Let’s talk about lies. The Bible has a lot to say about it: lying is bad. Bearing false witness is bad. But what about when the truth would do more harm than good, do you tell the truth then? I’ve had conversations with people who said yes, even when it comes to life-or-death situations, you should tell the truth. I’ll let you in on a little secret: I wouldn’t.
Lying is bad because it is the opposite of God; He is Holy, and cannot tell a lie. Lies are what first caused Adam and Eve to decide to fall. Lies are telling non-truths.
Recently, I watched The Debt, a film about Israeli agents sent to capture a Nazi that escaped justice, behind the Berlin wall. The next thirty years is spent living a lie that ultimately destroys all three of them, emotionally. In the end, it becomes a morality piece about telling the truth.
And that’s where I take an issue with it. Granted, I think it’s a great film. It’s one of those rare thinking man movies that asks you to use your brain and consider what you would do in that situation. And it pushes for the truth to be told… but throughout, I was asking, “why?”
Universally telling the truth means sometimes hurting other people. Is a lie always bad if you are protecting someone else rather than yourself? What if someone stuck a gun in your face, and asked you where the Jewish student was hiding? Would you tell the truth then? Would lying be a sin? Of course it would, but can sins be necessary? Sin is sin, and God hates all sin… but is telling the truth always our first option even when it might get someone else hurt or killed? The people who hid the Jews during the Nazi occupation never said, “I’m not telling you that.” They said, “I don’t know.” They did know. And they lied about it. Were they wrong? In my opinion, no, they weren’t… better to save an innocent life than tell the truth.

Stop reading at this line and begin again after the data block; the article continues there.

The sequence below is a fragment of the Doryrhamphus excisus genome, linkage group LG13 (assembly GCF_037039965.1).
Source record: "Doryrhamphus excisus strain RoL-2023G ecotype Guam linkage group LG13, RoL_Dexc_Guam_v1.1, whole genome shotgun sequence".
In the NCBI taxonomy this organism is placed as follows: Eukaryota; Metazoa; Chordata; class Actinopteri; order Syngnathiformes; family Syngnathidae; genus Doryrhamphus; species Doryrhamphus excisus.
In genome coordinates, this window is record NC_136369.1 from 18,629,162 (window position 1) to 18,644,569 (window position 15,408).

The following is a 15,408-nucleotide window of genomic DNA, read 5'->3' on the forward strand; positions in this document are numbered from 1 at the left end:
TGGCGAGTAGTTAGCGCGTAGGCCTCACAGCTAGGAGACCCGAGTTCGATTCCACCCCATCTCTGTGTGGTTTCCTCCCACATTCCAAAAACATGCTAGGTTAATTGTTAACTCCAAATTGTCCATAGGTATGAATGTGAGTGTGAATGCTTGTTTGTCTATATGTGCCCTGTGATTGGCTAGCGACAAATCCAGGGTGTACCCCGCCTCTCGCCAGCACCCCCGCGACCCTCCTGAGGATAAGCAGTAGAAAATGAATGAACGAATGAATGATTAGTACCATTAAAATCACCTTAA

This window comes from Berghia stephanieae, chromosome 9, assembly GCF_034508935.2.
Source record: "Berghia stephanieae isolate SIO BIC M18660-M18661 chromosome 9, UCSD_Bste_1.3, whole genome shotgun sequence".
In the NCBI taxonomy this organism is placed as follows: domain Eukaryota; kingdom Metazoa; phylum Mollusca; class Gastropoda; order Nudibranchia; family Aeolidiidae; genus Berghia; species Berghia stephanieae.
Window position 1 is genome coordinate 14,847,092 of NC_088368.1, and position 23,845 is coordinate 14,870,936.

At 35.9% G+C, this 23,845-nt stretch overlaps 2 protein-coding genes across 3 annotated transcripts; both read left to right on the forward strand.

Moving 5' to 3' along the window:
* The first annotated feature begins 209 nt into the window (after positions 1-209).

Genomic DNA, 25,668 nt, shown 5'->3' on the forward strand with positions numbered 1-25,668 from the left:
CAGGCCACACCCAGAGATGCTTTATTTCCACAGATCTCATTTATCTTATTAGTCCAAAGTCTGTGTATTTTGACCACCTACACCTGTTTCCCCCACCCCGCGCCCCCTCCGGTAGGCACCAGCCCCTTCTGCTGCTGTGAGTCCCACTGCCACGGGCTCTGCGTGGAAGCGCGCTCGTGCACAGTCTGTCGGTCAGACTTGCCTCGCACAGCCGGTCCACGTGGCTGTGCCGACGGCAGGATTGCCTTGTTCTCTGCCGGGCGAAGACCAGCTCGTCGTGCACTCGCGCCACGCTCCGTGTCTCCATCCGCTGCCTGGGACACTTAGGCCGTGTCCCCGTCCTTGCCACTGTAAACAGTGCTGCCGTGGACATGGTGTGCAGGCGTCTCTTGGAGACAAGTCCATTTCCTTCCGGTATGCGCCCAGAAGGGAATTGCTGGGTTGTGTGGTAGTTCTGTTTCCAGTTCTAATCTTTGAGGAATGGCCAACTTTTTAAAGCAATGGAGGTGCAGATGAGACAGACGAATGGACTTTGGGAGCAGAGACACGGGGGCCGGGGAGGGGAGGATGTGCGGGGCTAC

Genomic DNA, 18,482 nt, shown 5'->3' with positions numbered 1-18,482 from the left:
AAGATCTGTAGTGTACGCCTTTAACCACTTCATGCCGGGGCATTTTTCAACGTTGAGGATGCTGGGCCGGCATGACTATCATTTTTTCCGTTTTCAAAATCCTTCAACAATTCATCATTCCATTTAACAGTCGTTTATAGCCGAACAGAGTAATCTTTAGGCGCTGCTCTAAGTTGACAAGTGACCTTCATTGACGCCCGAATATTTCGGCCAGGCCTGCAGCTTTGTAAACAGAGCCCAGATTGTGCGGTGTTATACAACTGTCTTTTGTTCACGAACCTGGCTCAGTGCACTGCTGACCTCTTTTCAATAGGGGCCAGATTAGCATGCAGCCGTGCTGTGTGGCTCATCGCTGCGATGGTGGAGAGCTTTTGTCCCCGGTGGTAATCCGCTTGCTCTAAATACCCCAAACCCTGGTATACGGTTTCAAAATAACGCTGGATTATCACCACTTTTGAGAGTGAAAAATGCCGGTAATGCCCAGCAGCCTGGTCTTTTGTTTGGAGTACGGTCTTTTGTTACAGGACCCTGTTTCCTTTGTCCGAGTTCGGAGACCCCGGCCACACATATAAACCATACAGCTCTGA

Once, I read something by a Christian author who said, “If you cheated on your spouse and repented, and they never found out, keep it to yourself: your guilt will be your punishment, rather than the cold truth of it hurting the person you love most.”
Do you agree? Or do you think couples should be brutally honest about affairs? Would the truth do much more harm than good? I don’t have an answer to that. Sometimes I do think our sin is between us and God, and should not be shared by anyone else, but if you made a vow to someone and broke it, maybe they deserve to know about it.
In The Debt, I don’t know that they should have told the truth. Why? Because it is selfish to do so. Yes, it clears Rachel’s conscience. It lets the death of one of her friends be meaningful. But it also stirs up the past in a way that does very great harm to her daughter, both as an individual and her credibility. Maybe Rachel should have simply lived with her guilt.
Maybe I am wrong. What do you think? Tell the truth always, regardless of circumstances…. or should some things be kept to yourself?